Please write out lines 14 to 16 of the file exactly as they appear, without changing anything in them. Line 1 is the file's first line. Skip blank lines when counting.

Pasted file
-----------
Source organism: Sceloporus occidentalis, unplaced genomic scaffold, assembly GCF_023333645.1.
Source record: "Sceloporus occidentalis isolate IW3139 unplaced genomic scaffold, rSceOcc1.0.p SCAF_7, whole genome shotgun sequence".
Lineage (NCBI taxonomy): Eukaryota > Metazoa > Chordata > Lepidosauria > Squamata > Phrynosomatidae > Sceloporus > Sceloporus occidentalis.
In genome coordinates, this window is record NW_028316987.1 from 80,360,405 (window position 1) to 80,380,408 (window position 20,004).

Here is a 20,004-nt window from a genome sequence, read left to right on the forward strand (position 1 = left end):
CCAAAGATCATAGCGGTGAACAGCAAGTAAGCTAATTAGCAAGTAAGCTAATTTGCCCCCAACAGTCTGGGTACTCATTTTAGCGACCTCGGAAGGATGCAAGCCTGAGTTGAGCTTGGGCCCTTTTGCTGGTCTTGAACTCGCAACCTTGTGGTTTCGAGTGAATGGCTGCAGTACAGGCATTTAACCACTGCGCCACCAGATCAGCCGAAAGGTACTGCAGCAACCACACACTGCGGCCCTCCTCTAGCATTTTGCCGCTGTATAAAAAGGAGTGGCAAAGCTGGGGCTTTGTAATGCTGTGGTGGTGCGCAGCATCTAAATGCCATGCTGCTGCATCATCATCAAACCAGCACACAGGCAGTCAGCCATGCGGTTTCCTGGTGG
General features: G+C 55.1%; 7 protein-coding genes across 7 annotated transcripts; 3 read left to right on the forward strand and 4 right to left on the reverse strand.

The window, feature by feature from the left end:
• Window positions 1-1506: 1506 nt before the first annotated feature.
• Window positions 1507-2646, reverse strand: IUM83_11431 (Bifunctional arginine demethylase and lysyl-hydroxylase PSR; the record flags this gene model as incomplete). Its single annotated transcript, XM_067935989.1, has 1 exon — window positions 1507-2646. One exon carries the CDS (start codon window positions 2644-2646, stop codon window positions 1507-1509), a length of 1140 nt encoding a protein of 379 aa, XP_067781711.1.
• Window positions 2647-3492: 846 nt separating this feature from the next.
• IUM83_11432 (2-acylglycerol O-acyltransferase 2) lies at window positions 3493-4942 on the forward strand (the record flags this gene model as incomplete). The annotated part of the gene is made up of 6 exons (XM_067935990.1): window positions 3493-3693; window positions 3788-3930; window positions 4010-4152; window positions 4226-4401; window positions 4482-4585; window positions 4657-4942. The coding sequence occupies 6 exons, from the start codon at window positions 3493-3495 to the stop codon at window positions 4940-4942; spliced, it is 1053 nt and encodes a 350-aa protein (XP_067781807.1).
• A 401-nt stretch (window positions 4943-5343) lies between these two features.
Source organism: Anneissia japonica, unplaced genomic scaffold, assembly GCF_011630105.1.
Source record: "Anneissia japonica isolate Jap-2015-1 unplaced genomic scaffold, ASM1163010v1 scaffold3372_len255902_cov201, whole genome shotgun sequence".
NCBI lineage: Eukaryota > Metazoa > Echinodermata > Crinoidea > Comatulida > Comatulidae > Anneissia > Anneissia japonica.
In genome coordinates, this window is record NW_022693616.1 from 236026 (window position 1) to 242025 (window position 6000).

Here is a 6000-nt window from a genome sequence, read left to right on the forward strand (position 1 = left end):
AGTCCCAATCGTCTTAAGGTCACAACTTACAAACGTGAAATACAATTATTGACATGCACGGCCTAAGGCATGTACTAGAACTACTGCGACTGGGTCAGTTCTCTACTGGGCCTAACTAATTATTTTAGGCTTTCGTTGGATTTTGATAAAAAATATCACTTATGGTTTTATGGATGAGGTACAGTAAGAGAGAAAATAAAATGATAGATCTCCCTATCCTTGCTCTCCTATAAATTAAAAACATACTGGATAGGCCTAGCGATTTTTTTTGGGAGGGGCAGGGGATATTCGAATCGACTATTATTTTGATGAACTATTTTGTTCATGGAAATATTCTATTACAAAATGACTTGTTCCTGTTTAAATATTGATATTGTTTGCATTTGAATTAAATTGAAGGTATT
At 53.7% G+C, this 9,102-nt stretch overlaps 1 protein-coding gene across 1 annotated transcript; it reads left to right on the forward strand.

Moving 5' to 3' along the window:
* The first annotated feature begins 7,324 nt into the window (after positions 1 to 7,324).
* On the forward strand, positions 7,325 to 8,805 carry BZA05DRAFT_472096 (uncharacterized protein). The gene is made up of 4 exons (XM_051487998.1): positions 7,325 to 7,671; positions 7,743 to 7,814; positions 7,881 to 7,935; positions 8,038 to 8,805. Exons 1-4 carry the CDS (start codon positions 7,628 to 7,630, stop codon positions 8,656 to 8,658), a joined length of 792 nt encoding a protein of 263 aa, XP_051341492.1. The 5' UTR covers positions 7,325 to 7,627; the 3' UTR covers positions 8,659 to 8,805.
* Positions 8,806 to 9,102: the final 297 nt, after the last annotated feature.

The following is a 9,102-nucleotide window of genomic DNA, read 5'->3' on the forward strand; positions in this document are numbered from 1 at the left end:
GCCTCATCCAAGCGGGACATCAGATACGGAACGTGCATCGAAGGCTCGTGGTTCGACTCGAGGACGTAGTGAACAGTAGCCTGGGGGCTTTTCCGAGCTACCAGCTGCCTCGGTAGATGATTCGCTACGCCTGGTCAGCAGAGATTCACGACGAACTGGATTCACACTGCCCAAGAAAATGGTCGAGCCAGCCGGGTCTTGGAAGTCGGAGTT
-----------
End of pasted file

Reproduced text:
Source organism: Anneissia japonica, unplaced genomic scaffold, assembly GCF_011630105.1.
Source record: "Anneissia japonica isolate Jap-2015-1 unplaced genomic scaffold, ASM1163010v1 scaffold3372_len255902_cov201, whole genome shotgun sequence".
NCBI lineage: Eukaryota > Metazoa > Echinodermata > Crinoidea > Comatulida > Comatulidae > Anneissia > Anneissia japonica.